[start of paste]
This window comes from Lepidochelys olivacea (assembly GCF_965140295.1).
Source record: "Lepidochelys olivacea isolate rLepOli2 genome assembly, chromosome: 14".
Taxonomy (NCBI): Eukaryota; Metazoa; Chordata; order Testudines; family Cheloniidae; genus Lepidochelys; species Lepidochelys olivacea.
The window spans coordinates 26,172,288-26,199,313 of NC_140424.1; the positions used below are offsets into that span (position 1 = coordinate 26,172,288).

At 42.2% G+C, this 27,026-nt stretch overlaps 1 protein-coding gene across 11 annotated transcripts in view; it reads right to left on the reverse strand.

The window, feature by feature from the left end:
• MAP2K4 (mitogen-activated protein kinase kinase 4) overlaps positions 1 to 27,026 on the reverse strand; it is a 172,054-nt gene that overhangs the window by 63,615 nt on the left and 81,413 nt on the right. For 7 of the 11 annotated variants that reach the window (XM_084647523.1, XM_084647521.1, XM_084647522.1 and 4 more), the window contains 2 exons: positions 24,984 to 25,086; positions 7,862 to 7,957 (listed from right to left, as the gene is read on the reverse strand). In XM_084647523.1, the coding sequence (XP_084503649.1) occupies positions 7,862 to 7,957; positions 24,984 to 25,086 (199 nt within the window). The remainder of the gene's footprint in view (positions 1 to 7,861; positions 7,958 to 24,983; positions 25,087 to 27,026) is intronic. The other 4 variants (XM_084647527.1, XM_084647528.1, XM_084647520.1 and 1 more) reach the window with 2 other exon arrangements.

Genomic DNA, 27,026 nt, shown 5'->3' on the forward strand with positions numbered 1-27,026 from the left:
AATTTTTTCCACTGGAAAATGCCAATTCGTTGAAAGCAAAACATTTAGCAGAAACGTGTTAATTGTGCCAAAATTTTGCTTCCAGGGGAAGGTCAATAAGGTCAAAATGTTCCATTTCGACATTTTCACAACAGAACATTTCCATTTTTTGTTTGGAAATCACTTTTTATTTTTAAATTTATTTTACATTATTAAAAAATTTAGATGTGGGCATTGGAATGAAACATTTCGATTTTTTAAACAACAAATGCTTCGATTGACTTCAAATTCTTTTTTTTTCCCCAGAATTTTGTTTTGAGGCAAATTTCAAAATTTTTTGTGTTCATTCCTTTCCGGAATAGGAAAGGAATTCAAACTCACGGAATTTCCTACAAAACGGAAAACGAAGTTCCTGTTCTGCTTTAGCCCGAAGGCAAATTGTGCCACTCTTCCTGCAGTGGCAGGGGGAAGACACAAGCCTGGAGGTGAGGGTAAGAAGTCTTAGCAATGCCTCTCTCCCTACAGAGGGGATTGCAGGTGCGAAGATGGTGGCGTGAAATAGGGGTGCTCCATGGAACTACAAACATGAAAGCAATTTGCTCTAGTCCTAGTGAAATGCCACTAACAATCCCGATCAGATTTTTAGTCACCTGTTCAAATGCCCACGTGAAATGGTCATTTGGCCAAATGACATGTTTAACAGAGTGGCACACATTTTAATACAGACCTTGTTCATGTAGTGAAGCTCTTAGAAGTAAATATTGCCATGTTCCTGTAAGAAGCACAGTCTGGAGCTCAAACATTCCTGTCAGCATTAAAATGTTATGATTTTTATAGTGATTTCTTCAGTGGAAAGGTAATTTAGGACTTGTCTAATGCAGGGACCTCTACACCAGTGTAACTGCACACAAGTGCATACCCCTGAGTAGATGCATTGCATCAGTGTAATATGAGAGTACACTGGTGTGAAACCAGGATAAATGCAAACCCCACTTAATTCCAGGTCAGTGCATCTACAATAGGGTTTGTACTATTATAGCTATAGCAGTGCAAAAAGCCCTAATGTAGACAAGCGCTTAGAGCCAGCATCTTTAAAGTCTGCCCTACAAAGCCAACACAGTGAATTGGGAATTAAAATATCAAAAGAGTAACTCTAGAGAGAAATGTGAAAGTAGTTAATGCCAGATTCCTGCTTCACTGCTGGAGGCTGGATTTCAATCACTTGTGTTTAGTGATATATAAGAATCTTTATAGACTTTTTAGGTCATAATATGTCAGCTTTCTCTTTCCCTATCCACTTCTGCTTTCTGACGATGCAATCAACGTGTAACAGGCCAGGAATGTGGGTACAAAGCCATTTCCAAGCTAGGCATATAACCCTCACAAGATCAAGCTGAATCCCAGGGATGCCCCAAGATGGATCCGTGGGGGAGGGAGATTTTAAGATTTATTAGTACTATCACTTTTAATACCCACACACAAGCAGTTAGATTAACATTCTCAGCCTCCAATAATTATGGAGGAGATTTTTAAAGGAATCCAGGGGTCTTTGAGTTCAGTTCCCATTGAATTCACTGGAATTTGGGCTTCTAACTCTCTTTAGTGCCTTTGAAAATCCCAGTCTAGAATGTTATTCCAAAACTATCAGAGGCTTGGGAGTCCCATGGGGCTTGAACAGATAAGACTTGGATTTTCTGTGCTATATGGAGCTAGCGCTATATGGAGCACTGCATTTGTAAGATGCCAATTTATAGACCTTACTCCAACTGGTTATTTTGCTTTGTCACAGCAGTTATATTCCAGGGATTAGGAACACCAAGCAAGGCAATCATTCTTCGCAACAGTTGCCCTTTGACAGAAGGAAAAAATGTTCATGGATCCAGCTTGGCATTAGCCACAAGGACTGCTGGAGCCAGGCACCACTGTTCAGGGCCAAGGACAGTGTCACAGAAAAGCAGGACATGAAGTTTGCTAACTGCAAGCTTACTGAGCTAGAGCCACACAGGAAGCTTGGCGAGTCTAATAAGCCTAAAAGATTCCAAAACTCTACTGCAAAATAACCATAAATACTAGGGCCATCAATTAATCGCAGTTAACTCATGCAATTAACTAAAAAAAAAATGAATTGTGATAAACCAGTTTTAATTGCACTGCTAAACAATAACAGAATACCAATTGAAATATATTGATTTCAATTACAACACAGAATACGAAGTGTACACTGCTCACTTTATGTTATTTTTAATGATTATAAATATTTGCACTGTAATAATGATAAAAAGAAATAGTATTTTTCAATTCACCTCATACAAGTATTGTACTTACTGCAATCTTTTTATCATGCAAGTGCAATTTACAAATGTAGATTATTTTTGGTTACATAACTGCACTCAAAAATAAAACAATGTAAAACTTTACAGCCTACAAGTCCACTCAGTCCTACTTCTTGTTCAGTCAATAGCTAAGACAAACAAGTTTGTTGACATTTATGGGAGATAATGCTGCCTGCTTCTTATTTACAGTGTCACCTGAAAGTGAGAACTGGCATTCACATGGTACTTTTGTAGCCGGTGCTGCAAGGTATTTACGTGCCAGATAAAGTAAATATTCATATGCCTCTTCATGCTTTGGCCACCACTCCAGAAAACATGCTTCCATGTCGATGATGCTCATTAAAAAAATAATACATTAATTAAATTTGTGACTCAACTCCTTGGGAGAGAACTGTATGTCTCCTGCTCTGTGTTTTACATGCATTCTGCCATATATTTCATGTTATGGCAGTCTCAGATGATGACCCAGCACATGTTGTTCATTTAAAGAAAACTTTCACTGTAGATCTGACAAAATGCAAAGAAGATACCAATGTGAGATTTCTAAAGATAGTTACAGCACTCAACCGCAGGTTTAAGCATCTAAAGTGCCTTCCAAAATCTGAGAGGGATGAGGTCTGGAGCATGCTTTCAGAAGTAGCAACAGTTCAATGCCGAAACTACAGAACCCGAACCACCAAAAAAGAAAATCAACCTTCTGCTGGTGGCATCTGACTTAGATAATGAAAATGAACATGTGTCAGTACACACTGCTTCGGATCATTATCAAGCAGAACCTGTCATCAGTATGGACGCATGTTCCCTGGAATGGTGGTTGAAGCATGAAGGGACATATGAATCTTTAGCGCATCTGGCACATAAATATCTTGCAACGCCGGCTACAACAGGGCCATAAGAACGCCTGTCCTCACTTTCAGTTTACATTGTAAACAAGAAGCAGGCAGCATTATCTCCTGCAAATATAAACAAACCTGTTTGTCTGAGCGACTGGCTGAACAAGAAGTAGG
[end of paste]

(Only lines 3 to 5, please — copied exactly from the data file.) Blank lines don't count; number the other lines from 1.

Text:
Taxonomy (NCBI): Eukaryota; Metazoa; Chordata; order Testudines; family Cheloniidae; genus Lepidochelys; species Lepidochelys olivacea.
The window spans coordinates 26,172,288-26,199,313 of NC_140424.1; the positions used below are offsets into that span (position 1 = coordinate 26,172,288).

At 42.2% G+C, this 27,026-nt stretch overlaps 1 protein-coding gene across 11 annotated transcripts in view; it reads right to left on the reverse strand.